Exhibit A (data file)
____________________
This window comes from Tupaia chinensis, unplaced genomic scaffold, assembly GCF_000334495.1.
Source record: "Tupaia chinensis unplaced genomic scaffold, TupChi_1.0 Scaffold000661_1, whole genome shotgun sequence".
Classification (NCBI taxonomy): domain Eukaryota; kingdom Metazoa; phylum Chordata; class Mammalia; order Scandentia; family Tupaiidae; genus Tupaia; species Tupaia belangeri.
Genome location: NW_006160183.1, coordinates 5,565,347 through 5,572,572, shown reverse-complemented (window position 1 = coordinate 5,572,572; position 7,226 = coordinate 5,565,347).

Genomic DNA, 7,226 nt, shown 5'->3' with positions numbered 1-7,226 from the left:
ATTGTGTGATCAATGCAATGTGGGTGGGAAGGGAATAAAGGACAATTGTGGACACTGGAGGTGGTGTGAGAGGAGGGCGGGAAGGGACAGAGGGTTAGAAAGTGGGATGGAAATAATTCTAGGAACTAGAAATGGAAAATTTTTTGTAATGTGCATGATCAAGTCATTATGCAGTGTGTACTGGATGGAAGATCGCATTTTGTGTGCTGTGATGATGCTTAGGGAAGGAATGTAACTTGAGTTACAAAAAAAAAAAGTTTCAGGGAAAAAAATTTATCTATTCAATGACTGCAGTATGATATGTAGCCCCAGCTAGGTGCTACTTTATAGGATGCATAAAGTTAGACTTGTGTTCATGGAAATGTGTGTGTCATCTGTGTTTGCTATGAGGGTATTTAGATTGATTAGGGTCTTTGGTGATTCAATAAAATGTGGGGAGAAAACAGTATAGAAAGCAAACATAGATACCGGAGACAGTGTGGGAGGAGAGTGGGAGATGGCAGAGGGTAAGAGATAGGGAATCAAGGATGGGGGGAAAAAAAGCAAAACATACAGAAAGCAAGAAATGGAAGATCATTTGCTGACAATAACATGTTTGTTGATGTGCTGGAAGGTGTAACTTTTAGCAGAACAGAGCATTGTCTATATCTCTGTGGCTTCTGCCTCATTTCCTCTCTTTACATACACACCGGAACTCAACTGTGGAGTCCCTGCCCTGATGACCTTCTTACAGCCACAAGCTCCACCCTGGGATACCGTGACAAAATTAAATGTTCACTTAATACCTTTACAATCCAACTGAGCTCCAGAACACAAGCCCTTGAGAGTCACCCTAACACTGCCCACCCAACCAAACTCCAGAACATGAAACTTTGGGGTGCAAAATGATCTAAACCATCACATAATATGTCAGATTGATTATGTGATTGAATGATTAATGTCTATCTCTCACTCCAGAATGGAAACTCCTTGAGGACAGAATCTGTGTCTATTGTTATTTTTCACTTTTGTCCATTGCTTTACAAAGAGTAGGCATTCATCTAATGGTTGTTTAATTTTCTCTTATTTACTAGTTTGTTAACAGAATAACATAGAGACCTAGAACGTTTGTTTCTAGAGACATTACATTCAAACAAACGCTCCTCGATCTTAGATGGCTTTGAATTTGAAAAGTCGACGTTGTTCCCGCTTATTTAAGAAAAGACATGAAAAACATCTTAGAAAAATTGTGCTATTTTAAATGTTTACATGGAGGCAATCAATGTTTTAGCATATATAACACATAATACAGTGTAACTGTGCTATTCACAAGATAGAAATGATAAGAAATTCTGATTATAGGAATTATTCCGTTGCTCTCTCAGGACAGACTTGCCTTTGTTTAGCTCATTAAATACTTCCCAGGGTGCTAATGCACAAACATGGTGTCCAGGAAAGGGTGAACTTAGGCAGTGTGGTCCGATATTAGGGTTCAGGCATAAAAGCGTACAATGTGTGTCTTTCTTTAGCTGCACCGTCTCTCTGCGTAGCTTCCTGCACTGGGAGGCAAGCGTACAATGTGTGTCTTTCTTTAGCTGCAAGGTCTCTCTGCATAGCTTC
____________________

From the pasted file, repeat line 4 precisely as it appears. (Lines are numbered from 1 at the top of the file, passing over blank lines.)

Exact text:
Genome location: NW_006160183.1, coordinates 5,565,347 through 5,572,572, shown reverse-complemented (window position 1 = coordinate 5,572,572; position 7,226 = coordinate 5,565,347).